ConclusionHP's goal to enter 3D printing without making an acquisition will please conservative investors. Past acquisitions for the sake of growth proved costly. The company's acquisition of Autonomy is an example of an expensive purchase, but 3PAR is finally showing good results. 3PAR grew 64% year-over year. Many 3D printing companies are already too large to be considered for acquisition. 3D Systems has a market cap of $7.7 billion, while Stratsys has a market cap of $4.94 billion. The balance sheet for HP is improving, and will give the company more room in future spending. Debt dropped by over $5.5 billion this fiscal year. As HP reduces its debt burden in the quarters ahead, the company may be in a better position to boost R&D spending for 3D printing development. (Written by Chris Lau, a Kapitall Contributor. All data sourced from Zacks Invesment Research.)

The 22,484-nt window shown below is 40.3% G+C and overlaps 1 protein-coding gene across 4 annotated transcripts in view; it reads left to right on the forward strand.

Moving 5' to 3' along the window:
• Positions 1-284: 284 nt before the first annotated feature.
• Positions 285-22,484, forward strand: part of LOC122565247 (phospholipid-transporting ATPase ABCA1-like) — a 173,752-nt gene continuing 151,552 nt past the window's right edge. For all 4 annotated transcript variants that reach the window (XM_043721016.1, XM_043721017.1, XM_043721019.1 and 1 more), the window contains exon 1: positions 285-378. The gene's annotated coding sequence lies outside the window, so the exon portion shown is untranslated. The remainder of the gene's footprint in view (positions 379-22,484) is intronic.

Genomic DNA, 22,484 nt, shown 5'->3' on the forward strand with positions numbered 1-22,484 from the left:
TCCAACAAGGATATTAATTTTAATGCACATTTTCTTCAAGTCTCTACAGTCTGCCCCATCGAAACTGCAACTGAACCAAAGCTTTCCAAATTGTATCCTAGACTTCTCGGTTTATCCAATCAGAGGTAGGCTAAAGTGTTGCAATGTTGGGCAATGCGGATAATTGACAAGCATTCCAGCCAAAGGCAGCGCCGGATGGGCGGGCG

Chris Lau, Kapitall: HP CEO Meg Whitman is set on getting into 3D printing. What does this mean for rival 3D printing stocks? In addition to strong quarterly earnings and a bright outlook, there may be one more reason for 3D printing companies to be wary of Hewlett-Packard (HPQ). CEO Meg Whitman said it plans to enter the 3D printing market organically. [Read more on Kapitall: Could 3D Printing Actually Take Down Major Retailers Like Wal-Mart?] For investors, HP’s move into 3D printing could be very good for potential upside. HP is not planning to make expensive acquisitions, and will leverage what it already knows in the printing business to grow the department from within. Strong starting point Investors reacted positively to a quarterly earnings report that saw HP gain market share in the printing and PC markets. In the fourth quarter, HP generated $2 billion in free cash flow, while net income was $1.4 billion. The company ended the quarter with no net debt. HP earned $1.01 per share on revenue of $29.1 billion. Click on the interactive chart to view data over time. Entering 3D printing On the conference call, Meg Whitman said HP would enter 3D printing but will do so by finding its value proposition by market segment: "So we intend to play in the 3D printing market … It’s obviously different than paper printing but some of the technology is the same … we anticipate … entering this organically. And what we’re doing is focusing on what’s the value proposition by market segment, whether that be consumer or industrial. What’s the competitive differentiation and we’ve got some very interesting things coming." The efforts will likely not bear fruit until sometime in 2014 or 2015. With HP shares valued at a forward P/E of 7, the company is deeply discounted compared to other 3D printing stocks like 3D Systems (DDD) or Stratasys (SSYS) . Stratasys trades at a forward P/E of over 70: Click on the interactive chart to view data over time. For now, printing profits of $1.1 billion account for 17.7% of HP’s total revenue. In Q4, shipments grew 6% thanks to good results from Ink in the Office. When 3D printing is finally introduced, it will be a smart part of sales, but if HP finds ways to leverage from its existing printing unit, growth could increase rapidly.